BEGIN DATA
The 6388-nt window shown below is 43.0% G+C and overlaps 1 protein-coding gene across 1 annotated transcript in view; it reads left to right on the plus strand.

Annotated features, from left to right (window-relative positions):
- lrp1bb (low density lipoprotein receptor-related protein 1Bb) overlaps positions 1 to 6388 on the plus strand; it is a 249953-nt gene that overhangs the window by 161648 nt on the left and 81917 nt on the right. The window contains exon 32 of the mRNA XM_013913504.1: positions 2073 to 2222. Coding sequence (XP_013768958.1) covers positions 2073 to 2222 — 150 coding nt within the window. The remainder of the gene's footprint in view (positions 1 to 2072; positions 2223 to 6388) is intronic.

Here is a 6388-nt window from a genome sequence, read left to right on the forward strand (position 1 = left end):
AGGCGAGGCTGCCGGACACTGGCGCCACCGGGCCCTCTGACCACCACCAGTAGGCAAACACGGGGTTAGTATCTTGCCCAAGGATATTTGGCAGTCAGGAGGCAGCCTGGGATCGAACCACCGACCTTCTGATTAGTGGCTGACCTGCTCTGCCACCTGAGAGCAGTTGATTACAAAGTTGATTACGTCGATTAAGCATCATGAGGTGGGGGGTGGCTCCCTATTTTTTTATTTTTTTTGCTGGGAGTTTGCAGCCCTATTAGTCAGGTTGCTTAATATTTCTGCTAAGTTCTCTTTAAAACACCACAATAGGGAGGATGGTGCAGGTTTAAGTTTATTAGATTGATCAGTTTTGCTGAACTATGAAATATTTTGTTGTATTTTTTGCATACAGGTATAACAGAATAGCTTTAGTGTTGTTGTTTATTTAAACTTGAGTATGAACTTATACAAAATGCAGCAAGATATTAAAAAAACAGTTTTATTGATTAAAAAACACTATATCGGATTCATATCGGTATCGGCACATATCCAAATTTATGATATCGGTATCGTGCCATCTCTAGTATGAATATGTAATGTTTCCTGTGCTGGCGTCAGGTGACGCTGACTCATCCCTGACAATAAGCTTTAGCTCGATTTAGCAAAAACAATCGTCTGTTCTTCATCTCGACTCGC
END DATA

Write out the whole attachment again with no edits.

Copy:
The 6388-nt window shown below is 43.0% G+C and overlaps 1 protein-coding gene across 1 annotated transcript in view; it reads left to right on the plus strand.

Annotated features, from left to right (window-relative positions):
- lrp1bb (low density lipoprotein receptor-related protein 1Bb) overlaps positions 1 to 6388 on the plus strand; it is a 249953-nt gene that overhangs the window by 161648 nt on the left and 81917 nt on the right. The window contains exon 32 of the mRNA XM_013913504.1: positions 2073 to 2222. Coding sequence (XP_013768958.1) covers positions 2073 to 2222 — 150 coding nt within the window. The remainder of the gene's footprint in view (positions 1 to 2072; positions 2223 to 6388) is intronic.

Here is a 6388-nt window from a genome sequence, read left to right on the forward strand (position 1 = left end):
AGGCGAGGCTGCCGGACACTGGCGCCACCGGGCCCTCTGACCACCACCAGTAGGCAAACACGGGGTTAGTATCTTGCCCAAGGATATTTGGCAGTCAGGAGGCAGCCTGGGATCGAACCACCGACCTTCTGATTAGTGGCTGACCTGCTCTGCCACCTGAGAGCAGTTGATTACAAAGTTGATTACGTCGATTAAGCATCATGAGGTGGGGGGTGGCTCCCTATTTTTTTATTTTTTTTGCTGGGAGTTTGCAGCCCTATTAGTCAGGTTGCTTAATATTTCTGCTAAGTTCTCTTTAAAACACCACAATAGGGAGGATGGTGCAGGTTTAAGTTTATTAGATTGATCAGTTTTGCTGAACTATGAAATATTTTGTTGTATTTTTTGCATACAGGTATAACAGAATAGCTTTAGTGTTGTTGTTTATTTAAACTTGAGTATGAACTTATACAAAATGCAGCAAGATATTAAAAAAACAGTTTTATTGATTAAAAAACACTATATCGGATTCATATCGGTATCGGCACATATCCAAATTTATGATATCGGTATCGTGCCATCTCTAGTATGAATATGTAATGTTTCCTGTGCTGGCGTCAGGTGACGCTGACTCATCCCTGACAATAAGCTTTAGCTCGATTTAGCAAAAACAATCGTCTGTTCTTCATCTCGACTCGC